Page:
Tag Archive | American Civil War
Confederate Lieutenant General Nathan Bedford Forrest had 30 horses shot from under him and personally killed 31 men in hand-to-hand combat. “I was a horse ahead at the end,” he said.
The American Civil War was, unfortunately for the South, fought as a relatively conventional war between two sovereign nations. The result was exactly what you would expect in that the nation with the larger manufacturing base won. No amount of superiority in the quality of command can overcome the ability to deploy and supply larger […]
I think I understand what military fame is; to be killed on the field of battle and have your name misspelled in the newspapers… William Tecumseh Sherman
The War Between the States was the first war that was contested ever bit as much in the press as on the battlefield and the newspapers that heaped vitriol on their opposition gave no more quarter than the battlefield commanders who poured hot lead on the battalions advancing against them. While Coopersmith’s book is more […]
This is not the best single volume history of the Civil War. It lacks objectivity and depth in its original form and its revision was singularly uninspired. All of those complaints having been noted it is not a bad introduction to the uninitiated and may be sufficient for the casual student allowing them the sight […]
All my men behaved like heroes; not a man flinched from his post… R. W. Dowling, 1st. Lt., Cook’s Artillery.
Before you read Samito’s book and get the wrong impression that the Irish were part of the tradition of fair weather citizens who would sell their souls for a green card – or its 1860’s equivalent – you need to know that there were as many Confederate units laying claim to being Irish Brigades as […]
The first and most imperative necessity in war is money, for money means everything else – men, guns, ammunition.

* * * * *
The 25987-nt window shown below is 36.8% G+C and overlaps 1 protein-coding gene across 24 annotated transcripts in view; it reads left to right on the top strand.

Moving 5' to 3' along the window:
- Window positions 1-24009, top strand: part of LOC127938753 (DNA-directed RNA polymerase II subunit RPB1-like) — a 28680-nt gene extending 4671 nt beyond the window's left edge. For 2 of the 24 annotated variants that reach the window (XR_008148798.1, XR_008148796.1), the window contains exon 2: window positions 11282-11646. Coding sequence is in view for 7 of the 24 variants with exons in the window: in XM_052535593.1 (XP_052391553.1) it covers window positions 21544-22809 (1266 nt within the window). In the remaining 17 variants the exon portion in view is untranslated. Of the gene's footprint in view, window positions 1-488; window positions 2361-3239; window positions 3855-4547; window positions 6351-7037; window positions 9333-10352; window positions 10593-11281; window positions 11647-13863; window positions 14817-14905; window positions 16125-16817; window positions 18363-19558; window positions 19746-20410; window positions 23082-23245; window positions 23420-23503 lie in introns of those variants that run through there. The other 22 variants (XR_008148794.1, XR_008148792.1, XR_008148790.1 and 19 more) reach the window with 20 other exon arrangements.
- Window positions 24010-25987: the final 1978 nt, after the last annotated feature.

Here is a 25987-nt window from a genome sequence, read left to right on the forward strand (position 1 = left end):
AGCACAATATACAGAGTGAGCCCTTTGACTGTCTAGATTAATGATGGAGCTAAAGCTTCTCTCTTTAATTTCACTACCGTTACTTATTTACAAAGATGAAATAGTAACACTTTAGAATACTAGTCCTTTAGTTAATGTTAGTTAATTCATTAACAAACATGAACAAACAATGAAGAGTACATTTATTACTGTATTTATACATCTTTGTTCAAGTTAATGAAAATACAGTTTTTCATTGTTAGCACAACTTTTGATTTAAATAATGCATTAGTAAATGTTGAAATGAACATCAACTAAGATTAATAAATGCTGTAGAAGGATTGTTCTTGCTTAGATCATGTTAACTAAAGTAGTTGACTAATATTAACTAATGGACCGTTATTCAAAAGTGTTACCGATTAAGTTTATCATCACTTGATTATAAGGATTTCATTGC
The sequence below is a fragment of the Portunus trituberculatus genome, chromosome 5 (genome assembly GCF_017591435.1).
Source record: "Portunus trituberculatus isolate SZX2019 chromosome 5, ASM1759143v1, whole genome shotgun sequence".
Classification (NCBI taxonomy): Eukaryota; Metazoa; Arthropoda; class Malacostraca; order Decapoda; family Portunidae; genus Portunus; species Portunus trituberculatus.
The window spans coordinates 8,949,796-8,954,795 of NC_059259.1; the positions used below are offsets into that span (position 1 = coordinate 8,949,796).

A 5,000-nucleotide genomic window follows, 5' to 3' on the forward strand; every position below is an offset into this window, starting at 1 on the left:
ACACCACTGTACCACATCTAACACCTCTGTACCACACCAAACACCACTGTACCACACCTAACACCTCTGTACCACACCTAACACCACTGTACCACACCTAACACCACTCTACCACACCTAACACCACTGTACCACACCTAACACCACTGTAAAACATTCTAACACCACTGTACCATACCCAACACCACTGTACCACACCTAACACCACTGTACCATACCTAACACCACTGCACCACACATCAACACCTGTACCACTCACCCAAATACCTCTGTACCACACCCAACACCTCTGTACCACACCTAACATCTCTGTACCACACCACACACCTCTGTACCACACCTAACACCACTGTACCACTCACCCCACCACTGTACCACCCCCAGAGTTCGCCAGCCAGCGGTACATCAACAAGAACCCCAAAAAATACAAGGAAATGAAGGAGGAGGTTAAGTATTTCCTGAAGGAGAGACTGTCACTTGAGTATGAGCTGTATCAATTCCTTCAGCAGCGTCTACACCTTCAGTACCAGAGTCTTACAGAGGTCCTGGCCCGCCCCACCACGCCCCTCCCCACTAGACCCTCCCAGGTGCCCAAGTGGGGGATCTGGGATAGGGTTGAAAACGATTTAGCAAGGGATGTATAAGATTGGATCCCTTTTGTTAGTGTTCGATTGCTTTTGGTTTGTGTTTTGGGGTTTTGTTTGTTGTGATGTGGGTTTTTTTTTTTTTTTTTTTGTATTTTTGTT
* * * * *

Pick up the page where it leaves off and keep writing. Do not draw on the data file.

The most common explanation of the South’s near victory in the Civil War – and of the prolonged nature of the war with the north unable to achieve quick victory despite every material advantage – was the lack of ability of the northern command and commanders. All the way from a commander-in-chief who had no […]
Nothing was spared by the shells. The churches fared especially severely, and the reverend clergy had narrow escapes. The libraries of the Rev. Dr. Lord, of the Episcopalian, and of Rev. Dr. Rutherford, of the Presbyterian church, were both invaded and badly worsted. One Baptist church had been rendered useless for purposes of worship by the previous shelling. But what mattered churches, or ally – sacred place, or sacred exercise at such a time? There was nothing more striking about the interior of the siege than the breaking down of the ordinary partition between the days of the week, as well as the walls which make safe and sacred domestic life. During those long weeks there was no sound or summon of bell to prayer. There was no song of praise. The mortars had no almanac, and the mortars kept at home a perpetual service of fast and humiliation.
The defense of Vicksburg : a Louisiana chronicle Allan C. Richard, Jr. & Mary Margaret Higginbotham Richard ; foreword by Terrence J. Winschel College Station : Texas A&M University Press, c 2004 Hardcover. 1st ed. xxvi, 325 p. : ill., maps ; 24 cm. Includes bibliographical references and index. Clean, tight and strong binding with […]
What happened in America in the 1860s was a war of secession, a war of independence, no different in principle from what happened in America in the 1770s and 1780s.
Winning and losing in the Civil War : essays and stories Albert Castel Columbia : University of South Carolina Press, c 1996 Hardcover. 1st ed. and printing. xii, 204 p. ; 24 cm. Includes bibliographical references. Clean, tight and strong binding with clean dust jacket. No highlighting, underlining or marginalia in text. VG/VG Winning and […]